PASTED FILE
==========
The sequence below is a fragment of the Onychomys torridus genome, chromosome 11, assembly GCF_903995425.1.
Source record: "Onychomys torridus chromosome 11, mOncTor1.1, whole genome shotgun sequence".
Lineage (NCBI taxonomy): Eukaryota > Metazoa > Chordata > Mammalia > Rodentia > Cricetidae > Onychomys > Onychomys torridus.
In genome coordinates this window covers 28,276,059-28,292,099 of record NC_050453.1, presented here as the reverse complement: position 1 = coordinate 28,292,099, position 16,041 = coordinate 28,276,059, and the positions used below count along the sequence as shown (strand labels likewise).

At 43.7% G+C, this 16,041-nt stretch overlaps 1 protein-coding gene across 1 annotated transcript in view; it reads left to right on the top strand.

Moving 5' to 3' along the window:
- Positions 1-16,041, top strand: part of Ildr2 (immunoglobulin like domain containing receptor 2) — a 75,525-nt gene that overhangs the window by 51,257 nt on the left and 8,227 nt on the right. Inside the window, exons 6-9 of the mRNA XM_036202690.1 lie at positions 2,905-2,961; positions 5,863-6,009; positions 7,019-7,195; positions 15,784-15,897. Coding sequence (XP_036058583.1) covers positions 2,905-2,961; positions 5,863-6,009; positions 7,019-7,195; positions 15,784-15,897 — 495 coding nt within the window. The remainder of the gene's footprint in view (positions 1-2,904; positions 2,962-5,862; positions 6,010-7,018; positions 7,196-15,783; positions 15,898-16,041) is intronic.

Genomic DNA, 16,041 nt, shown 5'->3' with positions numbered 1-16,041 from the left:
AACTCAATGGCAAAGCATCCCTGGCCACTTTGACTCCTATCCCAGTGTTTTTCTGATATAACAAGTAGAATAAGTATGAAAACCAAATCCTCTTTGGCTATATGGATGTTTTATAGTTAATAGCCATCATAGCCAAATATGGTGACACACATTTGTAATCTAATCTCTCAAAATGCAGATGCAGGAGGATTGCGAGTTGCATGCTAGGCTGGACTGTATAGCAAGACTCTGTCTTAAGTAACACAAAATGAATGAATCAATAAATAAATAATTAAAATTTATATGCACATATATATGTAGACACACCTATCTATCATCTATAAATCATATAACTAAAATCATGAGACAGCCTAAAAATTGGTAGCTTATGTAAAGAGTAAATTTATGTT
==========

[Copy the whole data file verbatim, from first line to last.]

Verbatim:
The sequence below is a fragment of the Onychomys torridus genome, chromosome 11, assembly GCF_903995425.1.
Source record: "Onychomys torridus chromosome 11, mOncTor1.1, whole genome shotgun sequence".
Lineage (NCBI taxonomy): Eukaryota > Metazoa > Chordata > Mammalia > Rodentia > Cricetidae > Onychomys > Onychomys torridus.
In genome coordinates this window covers 28,276,059-28,292,099 of record NC_050453.1, presented here as the reverse complement: position 1 = coordinate 28,292,099, position 16,041 = coordinate 28,276,059, and the positions used below count along the sequence as shown (strand labels likewise).

At 43.7% G+C, this 16,041-nt stretch overlaps 1 protein-coding gene across 1 annotated transcript in view; it reads left to right on the top strand.

Moving 5' to 3' along the window:
- Positions 1-16,041, top strand: part of Ildr2 (immunoglobulin like domain containing receptor 2) — a 75,525-nt gene that overhangs the window by 51,257 nt on the left and 8,227 nt on the right. Inside the window, exons 6-9 of the mRNA XM_036202690.1 lie at positions 2,905-2,961; positions 5,863-6,009; positions 7,019-7,195; positions 15,784-15,897. Coding sequence (XP_036058583.1) covers positions 2,905-2,961; positions 5,863-6,009; positions 7,019-7,195; positions 15,784-15,897 — 495 coding nt within the window. The remainder of the gene's footprint in view (positions 1-2,904; positions 2,962-5,862; positions 6,010-7,018; positions 7,196-15,783; positions 15,898-16,041) is intronic.

Genomic DNA, 16,041 nt, shown 5'->3' with positions numbered 1-16,041 from the left:
AACTCAATGGCAAAGCATCCCTGGCCACTTTGACTCCTATCCCAGTGTTTTTCTGATATAACAAGTAGAATAAGTATGAAAACCAAATCCTCTTTGGCTATATGGATGTTTTATAGTTAATAGCCATCATAGCCAAATATGGTGACACACATTTGTAATCTAATCTCTCAAAATGCAGATGCAGGAGGATTGCGAGTTGCATGCTAGGCTGGACTGTATAGCAAGACTCTGTCTTAAGTAACACAAAATGAATGAATCAATAAATAAATAATTAAAATTTATATGCACATATATATGTAGACACACCTATCTATCATCTATAAATCATATAACTAAAATCATGAGACAGCCTAAAAATTGGTAGCTTATGTAAAGAGTAAATTTATGTT